Meanwhile, I needed a source of grease and a system to filter it. At the time, I was a physics postdoc at Caltech. Many years earlier, an oceanology postdoc, long gone, had made biodiesel5 from the dining hall’s WVO. His abandoned apparatus—four 55-gallon steel drums, two with cone-bottoms, linked by various pumps and hoses—hulked over a corner of the machine shop in the basement of the chemical engineering building. I wasn’t interested in cook- ing biodiesel, having opted instead for an upfront effort on the car to avoid the ongoing effort and dangerous chemicals required for biodiesel production. Preparing WVO fuel is far simpler: first you let it sit for a few days to allow tiny particles to settle, and then you run the settled oil through a ten-micron filter, discarding the bottom layer of sediment. With the blessings of the machine shop manager and the dining hall manager, I began collecting, settling, and filtering dining hall grease with the old equipment. It’s challenging to handle WVO without the occasional spill or leak. Once I made a mistake while hooking up a pipe, and I managed to pump a quart of oil onto the floor. I wiped it up with shop rags and thought nothing of it. A few days later, as luck would have it, I happened to be in the shop when the fire alarm went off. Smoke was coming out of the dirty rag can. My oily rags had spontaneously combusted! I hit the can with a fire extinguisher and then rushed it up the stairs and outside into the sun, into a small crowd of grumpy professors and blinking students who had evacuated their labs. After this incident, I decided it wasn’t a great idea to mess around with drums full of flammable oil under Caltech’s chemical engineering building. I now filter my veggie oil outside, in my backyard. This way there’s less risk, and less mess.

The first epic trip: California to Illinois in the winter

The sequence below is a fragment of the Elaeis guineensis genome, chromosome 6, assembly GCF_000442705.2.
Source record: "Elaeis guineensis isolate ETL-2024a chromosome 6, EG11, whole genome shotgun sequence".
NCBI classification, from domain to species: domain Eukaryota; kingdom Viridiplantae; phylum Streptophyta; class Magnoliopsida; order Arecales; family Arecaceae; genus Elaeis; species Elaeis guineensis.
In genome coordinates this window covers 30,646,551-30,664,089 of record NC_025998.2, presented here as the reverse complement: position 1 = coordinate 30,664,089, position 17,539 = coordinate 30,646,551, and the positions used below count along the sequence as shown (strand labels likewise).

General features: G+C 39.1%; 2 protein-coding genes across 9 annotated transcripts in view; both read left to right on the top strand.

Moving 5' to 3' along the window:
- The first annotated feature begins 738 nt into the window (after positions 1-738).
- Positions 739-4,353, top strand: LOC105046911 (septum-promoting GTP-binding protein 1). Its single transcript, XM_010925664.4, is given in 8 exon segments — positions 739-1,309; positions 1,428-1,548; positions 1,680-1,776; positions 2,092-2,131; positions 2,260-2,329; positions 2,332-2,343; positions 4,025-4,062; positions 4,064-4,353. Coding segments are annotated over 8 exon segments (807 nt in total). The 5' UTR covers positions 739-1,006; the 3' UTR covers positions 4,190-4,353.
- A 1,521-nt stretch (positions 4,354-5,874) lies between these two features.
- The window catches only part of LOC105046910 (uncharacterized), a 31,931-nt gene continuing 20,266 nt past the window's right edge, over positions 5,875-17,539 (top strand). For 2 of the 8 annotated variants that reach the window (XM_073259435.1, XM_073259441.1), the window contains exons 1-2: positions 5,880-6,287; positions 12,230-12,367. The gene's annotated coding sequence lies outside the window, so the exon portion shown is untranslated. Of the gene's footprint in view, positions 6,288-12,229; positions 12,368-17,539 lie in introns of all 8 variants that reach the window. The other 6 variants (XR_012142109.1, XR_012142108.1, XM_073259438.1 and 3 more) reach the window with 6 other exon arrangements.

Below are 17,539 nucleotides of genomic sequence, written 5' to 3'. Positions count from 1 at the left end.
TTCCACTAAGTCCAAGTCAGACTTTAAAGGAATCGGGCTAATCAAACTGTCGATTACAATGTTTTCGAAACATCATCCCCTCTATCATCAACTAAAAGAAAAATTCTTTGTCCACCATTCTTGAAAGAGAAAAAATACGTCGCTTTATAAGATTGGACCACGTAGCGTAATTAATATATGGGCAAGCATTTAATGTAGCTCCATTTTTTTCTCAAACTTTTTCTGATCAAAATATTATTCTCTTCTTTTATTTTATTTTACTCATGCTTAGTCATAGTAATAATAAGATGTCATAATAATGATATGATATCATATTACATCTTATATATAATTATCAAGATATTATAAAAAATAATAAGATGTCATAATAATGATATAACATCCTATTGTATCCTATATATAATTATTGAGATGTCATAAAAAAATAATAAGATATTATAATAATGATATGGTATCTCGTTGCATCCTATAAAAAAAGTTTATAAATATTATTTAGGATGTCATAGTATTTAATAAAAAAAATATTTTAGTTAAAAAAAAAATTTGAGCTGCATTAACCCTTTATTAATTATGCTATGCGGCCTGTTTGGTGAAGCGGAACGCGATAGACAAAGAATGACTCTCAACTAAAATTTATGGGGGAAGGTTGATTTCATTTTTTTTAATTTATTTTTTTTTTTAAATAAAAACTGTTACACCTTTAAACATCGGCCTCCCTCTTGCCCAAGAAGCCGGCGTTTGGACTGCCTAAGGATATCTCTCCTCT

Until a few years ago, we’d flown to Chicago to visit our parents every Christmas. My folks still live in the suburb just outside of Chicago where I grew up, and Sharon’s folks live 90 miles to the west. We’d never questioned this ritual. Could we trade in the airline for a 30-year-old experimental vehicle? We’d already taken several shorter road trips in Maeby, to national parks in California and to a wedding in Arizona. All of these trips had been short enough for Maeby to carry all her fuel in her trunk. They’d also occurred in the heat of the Southwest summer, which is ideal for running on WVO. On a hot day, veggie oil flows easily, almost like diesel. Los Angeles to Chicago and back in the middle of winter would be much more challenging; WVO congeals in the cold. Hoping to keep the WVO flowing through the fuel lines, I led a coolant loop under the car next to the WVO lines, and wrapped everything to- gether with insulation. I led the loop up into the trunk and along the bottom of the WVO tank. Another major challenge was even more primal: simply getting enough fuel. The total trip distance would be 4,000 miles, requir- ing 38 five-gallon cubies—about 1,200 pounds of oil! (Cubies are the plastic containers in which the new oil is sold.) I managed to lash six cubies to a roof rack. With another 6 cubies in the trunk and 18 gallons in the tank, we’d set off with 80 gallons of fuel, good for about 1,700 miles.8 Through a friend who worked for The Cheesecake Factory, I arranged to pick up WVO from franchises along the way. I also found a dude in Breckenridge, Colorado, who had some he could sell me. With these preparations, we set off. The trip out was mildly challenging. We took the southern route, through Arizona and New Mexico, in temperatures slightly below freezing. While driving through Petrified Forest National Park, Maeby started to stutter. Fuel starvation. I’d been getting around 4,000 miles on filters, but this filter had only lasted 600 miles. I changed it, and we continued on. Outside of Oklahoma City, she started stuttering badly again, and I had to start running on diesel. This is a problem, given that the diesel tank is simply a five-gallon container in the trunk—without a fuel gauge. We’d been driving hard, and I was very tired, and we ran out of diesel late at night. I added the reserve diesel, but air was in the system. It took some doing to get her started, bleeding the fuel system in the cold night on the side of the freeway, exhausted and not thinking straight. This freaked out my family a bit, but I got her going again. The biggest challenge for me at this point was not knowing what was keeping WVO from getting to the engine. Engine problems aren’t always obvious when you’re exhausted on the side of the freeway late at night. We limped into Oklahoma City and checked into a motel. In the morning, I went to get WVO from the nearby Cheese- cake Factory. The manager there informed me that the grease dumpster had been emptied the day before, but he’d had the col- lector save some for me. Of course, this was the bottom sludge— the stuff I discard in my own process. I was forced to put a tankful of diesel into Maeby in order to get to Illinois. We had a nice two-week visit with our parents and siblings. Visiting over Christmas had typically been stressful for me, but it was noticeably less so after the slow travel, probably because I was more grateful to be there and less prone to take the visit for granted. A restaurant right under my dad’s office had closed a few months earlier, and its grease dumpster turned out to be full of extremely well-settled oil. I gathered and filtered more than enough to make it halfway home to California. On the way back, we took a more northern route through Den- ver, where we stopped to visit friends. We picked up enough fuel in Breckenridge, just over the pass above Denver, to make it home. But then the weather became extremely cold.